High Point, a marijuana retail store, will open its doors on March 3
The beginning of a New Year is always a good time to reflect on the year that has just passed and, I’m proud to say, 2015 will go down in history as one of great accomplishments for the Port Gamble S’Klallam Tribe.
Long before I became chairman, an effort was underway within my Tribe to restore Port Gamble Bay back to health and vitality. The bay, in many ways, is a cultural and historical heart for my Tribe, in that it is a direct connection to the ancestral village that once existed at Port Gamble. My Tribal ancestors have lived on the shores of Port Gamble Bay for at least 1,000 years.
The practice of accessing and harvesting important Tribal resources, such as fish and wildlife, is an integral part of the identity for Pacific Northwest Tribes and their associated treaty rights.
For salmon, the 1974 Boldt decision reaffirmed these fishing rights while, at the same time, placing responsibility for co-management of these resources with the state and tribes.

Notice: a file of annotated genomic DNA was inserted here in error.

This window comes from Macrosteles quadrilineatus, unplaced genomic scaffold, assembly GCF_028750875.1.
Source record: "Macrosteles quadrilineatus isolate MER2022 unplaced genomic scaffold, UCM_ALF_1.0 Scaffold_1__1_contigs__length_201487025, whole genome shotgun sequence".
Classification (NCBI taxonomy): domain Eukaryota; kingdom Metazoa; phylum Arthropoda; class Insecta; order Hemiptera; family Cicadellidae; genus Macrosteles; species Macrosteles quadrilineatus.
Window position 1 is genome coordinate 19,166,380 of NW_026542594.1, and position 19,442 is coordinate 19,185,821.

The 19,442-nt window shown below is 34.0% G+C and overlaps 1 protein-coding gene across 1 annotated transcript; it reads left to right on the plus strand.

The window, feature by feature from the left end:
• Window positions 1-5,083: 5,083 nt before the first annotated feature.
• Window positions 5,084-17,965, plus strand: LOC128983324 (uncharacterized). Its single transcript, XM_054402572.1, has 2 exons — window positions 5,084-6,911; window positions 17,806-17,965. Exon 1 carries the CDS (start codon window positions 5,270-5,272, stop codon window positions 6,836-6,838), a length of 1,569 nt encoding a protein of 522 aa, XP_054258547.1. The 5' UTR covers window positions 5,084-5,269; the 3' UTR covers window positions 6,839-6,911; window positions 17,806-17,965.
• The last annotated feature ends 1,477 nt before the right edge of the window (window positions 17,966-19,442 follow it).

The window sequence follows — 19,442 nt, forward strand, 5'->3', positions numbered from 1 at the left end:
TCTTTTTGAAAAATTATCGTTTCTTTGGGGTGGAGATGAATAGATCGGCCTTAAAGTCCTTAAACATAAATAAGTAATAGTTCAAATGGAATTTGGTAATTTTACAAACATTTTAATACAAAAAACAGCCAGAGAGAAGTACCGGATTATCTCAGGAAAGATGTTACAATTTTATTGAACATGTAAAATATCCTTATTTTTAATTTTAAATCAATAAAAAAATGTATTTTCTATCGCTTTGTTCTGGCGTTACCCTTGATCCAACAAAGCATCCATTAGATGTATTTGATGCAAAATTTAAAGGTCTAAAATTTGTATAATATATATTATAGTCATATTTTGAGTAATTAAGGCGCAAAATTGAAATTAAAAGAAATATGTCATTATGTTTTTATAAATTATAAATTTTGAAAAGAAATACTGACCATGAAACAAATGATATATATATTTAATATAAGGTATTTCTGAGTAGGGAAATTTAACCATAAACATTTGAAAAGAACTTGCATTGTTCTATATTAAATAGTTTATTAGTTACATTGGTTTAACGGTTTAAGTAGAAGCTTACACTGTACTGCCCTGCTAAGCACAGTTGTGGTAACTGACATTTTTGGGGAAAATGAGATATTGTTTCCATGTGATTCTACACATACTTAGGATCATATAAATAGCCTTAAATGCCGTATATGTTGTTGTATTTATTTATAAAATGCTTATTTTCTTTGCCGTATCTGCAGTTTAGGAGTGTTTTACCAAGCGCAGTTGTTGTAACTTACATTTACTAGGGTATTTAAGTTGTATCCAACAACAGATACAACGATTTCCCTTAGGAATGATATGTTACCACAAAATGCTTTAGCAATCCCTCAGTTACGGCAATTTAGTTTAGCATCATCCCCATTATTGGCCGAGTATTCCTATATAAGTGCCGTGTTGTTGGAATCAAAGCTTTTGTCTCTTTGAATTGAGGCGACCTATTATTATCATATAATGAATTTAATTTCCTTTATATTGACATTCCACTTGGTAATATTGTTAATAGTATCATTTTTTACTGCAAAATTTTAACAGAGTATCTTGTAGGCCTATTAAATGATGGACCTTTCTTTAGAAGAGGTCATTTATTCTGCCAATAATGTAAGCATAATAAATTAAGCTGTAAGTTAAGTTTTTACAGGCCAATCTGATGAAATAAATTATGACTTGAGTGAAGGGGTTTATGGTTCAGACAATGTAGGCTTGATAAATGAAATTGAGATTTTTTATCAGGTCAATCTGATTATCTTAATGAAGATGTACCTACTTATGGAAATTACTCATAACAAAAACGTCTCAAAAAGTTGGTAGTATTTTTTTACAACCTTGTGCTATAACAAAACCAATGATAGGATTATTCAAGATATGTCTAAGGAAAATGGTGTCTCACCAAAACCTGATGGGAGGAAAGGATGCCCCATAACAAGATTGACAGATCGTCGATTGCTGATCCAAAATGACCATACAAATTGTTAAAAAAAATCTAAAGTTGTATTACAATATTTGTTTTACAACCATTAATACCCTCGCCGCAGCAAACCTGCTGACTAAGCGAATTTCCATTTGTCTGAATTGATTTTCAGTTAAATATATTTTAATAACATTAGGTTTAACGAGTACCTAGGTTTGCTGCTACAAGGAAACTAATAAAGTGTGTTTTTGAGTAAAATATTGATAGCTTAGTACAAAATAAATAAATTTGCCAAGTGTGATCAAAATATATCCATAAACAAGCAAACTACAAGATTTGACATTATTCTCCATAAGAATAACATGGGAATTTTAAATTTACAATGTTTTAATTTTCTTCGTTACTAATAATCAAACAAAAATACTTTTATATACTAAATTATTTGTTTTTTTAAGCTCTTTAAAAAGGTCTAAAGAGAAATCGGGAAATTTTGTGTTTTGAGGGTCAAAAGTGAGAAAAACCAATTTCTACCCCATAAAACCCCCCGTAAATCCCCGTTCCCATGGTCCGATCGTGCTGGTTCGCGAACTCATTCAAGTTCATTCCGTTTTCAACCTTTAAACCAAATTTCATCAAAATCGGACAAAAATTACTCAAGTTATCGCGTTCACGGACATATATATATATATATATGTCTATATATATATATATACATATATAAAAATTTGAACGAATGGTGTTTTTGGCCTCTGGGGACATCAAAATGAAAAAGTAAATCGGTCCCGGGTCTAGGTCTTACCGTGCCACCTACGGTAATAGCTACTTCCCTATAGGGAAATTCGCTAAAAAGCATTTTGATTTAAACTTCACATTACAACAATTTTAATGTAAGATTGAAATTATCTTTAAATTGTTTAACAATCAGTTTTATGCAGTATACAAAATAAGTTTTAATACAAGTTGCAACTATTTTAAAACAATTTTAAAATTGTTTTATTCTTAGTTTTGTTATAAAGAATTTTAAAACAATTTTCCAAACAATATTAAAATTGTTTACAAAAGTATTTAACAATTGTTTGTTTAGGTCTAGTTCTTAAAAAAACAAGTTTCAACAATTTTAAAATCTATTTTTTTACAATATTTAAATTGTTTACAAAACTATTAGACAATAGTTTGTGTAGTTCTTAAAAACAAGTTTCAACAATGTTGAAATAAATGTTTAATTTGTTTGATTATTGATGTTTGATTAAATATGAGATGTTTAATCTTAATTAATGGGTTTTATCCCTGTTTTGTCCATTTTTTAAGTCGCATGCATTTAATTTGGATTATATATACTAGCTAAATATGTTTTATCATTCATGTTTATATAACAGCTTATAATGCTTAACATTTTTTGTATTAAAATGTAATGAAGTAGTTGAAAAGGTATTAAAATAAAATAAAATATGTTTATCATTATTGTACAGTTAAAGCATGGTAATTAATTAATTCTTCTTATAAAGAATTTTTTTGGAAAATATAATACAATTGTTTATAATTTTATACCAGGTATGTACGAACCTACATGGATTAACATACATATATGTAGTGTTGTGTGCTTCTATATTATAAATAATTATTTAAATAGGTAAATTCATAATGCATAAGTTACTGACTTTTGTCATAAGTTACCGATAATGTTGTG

In October 2014, the digging of a waterline ditch at Point Julia uncovered a bit of Port Gamble S’Klallam Tribe history.
What the Tribal members working on that trench found was a dense layer of midden, which is a large human-created debris pile that often accumulated over several generations.
Becently, I was notified by The Potlatch Fund — a nonprofit group serving Native communities — that I have been chosen to receive the Billy Frank Jr. Natural Resource Protection Leadership Honoring Award.
No matter the person or place, I am routinely asked about my Tribe and our culture, about our history and life on the reservation today, and how our government operates and why we make the decisions we do.